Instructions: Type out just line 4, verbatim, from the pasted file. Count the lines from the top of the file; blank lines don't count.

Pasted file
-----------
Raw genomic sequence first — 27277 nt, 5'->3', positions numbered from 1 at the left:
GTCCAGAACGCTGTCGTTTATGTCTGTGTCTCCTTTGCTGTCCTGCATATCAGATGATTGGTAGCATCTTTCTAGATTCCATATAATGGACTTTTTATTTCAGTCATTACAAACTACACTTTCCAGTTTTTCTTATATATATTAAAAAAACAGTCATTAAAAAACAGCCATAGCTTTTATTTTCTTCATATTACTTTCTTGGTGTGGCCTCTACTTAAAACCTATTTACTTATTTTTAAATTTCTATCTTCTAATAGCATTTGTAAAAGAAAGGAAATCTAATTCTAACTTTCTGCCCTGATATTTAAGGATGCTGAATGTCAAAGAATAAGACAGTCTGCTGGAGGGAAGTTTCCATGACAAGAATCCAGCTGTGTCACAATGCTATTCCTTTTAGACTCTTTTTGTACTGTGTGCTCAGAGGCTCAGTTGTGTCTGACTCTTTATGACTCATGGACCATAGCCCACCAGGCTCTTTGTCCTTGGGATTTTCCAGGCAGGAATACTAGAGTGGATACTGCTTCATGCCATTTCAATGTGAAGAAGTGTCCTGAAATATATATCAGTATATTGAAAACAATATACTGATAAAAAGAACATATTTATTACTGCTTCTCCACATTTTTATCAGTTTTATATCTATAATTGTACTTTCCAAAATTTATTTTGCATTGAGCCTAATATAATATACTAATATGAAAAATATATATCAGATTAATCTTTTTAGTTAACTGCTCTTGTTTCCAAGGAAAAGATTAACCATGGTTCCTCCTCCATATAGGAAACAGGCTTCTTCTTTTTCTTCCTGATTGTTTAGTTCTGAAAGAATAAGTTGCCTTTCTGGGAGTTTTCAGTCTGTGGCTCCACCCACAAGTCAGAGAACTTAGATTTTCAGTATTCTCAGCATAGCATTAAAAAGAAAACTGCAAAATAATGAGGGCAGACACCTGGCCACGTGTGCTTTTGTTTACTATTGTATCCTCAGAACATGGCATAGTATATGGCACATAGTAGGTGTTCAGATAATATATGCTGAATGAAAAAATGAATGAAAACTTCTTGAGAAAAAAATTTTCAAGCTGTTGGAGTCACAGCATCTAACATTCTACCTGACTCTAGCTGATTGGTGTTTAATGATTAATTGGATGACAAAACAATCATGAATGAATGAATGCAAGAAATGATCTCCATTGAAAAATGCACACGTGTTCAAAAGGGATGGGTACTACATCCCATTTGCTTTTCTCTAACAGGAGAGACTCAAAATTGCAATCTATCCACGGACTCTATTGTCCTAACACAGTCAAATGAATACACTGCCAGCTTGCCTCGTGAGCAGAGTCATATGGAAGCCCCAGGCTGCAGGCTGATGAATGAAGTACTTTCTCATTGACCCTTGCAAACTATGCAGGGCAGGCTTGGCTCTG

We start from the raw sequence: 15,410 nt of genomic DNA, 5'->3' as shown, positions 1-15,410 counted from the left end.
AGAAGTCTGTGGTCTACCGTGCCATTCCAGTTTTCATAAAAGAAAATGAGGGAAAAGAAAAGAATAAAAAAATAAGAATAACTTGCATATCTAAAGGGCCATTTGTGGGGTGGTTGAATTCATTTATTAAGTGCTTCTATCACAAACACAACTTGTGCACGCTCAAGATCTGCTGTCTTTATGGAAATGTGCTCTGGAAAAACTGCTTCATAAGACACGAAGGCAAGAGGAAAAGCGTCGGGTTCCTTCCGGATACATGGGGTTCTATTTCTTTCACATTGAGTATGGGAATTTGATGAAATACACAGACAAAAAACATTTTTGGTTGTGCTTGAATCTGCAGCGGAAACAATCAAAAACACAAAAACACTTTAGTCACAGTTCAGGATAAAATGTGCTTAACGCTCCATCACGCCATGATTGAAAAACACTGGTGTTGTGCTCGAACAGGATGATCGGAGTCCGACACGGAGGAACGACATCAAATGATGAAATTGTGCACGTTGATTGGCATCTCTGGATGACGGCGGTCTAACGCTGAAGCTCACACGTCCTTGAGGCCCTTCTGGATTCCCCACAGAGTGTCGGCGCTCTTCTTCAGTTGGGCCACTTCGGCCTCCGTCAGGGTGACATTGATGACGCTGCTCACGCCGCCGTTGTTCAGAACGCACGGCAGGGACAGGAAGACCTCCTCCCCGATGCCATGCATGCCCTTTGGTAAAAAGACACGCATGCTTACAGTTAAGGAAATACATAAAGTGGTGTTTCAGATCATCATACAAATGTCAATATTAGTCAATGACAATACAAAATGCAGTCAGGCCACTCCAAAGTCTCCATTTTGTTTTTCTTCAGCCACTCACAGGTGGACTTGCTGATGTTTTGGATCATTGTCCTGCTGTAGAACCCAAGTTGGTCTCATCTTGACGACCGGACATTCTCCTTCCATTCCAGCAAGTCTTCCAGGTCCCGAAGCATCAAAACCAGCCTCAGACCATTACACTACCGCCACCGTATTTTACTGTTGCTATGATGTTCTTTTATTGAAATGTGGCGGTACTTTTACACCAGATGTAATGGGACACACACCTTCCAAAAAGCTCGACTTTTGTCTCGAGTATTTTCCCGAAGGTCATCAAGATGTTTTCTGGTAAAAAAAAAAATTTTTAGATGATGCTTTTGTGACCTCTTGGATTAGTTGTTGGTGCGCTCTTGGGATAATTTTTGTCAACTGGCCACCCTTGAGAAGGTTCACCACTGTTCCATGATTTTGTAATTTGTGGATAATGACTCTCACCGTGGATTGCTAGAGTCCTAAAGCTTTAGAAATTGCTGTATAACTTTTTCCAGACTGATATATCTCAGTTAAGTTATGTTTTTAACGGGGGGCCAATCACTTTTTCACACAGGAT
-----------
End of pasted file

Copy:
AGAAGTCTGTGGTCTACCGTGCCATTCCAGTTTTCATAAAAGAAAATGAGGGAAAAGAAAAGAATAAAAAAATAAGAATAACTTGCATATCTAAAGGGCCATTTGTGGGGTGGTTGAATTCATTTATTAAGTGCTTCTATCACAAACACAACTTGTGCACGCTCAAGATCTGCTGTCTTTATGGAAATGTGCTCTGGAAAAACTGCTTCATAAGACACGAAGGCAAGAGGAAAAGCGTCGGGTTCCTTCCGGATACATGGGGTTCTATTTCTTTCACATTGAGTATGGGAATTTGATGAAATACACAGACAAAAAACATTTTTGGTTGTGCTTGAATCTGCAGCGGAAACAATCAAAAACACAAAAACACTTTAGTCACAGTTCAGGATAAAATGTGCTTAACGCTCCATCACGCCATGATTGAAAAACACTGGTGTTGTGCTCGAACAGGATGATCGGAGTCCGACACGGAGGAACGACATCAAATGATGAAATTGTGCACGTTGATTGGCATCTCTGGATGACGGCGGTCTAACGCTGAAGCTCACACGTCCTTGAGGCCCTTCTGGATTCCCCACAGAGTGTCGGCGCTCTTCTTCAGTTGGGCCACTTCGGCCTCCGTCAGGGTGACATTGATGACGCTGCTCACGCCGCCGTTGTTCAGAACGCACGGCAGGGACAGGAAGACCTCCTCCCCGATGCCATGCATGCCCTTTGGTAAAAAGACACGCATGCTTACAGTTAAGGAAATACATAAAGTGGTGTTTCAGATCATCATACAAATGTCAATATTAGTCAATGACAATACAAAATGCAGTCAGGCCACTCCAAAGTCTCCATTTTGTTTTTCTTCAGCCACTCACAGGTGGACTTGCTGATGTTTTGGATCATTGTCCTGCTGTAGAACCCAAGTTGGTCTCATCTTGACGACCGGACATTCTCCTTCCATTCCAGCAAGTCTTCCAGGTCCCGAAGCATCAAAACCAGCCTCAGACCATTACACTACCGCCACCGTATTTTACTGTTGCTATGATGTTCTTTTATTGAAATGTGGCGGTACTTTTACACCAGATGTAATGGGACACACACCTTCCAAAAAGCTCGACTTTTGTCTCGAGTATTTTCCCGAAGGTCATCAAGATGTTTTCTGGTAAAAAAAAAAATTTTTAGATGATGCTTTTGTGACCTCTTGGATTAGTTGTTGGTGCGCTCTTGGGATAATTTTTGTCAACTGGCCACCCTTGAGAAGGTTCACCACTGTTCCATGATTTTGTAATTTGTGGATAATGACTCTCACCGTGGATTGCTAGAGTCCTAAAGCTTTAGAAATTGCTGTATAACTTTTTCCAGACTGATATATCTCAGTTAAGTTATGTTTTTAACGGGGGGCCAATCACTTTTTCACACAGGAT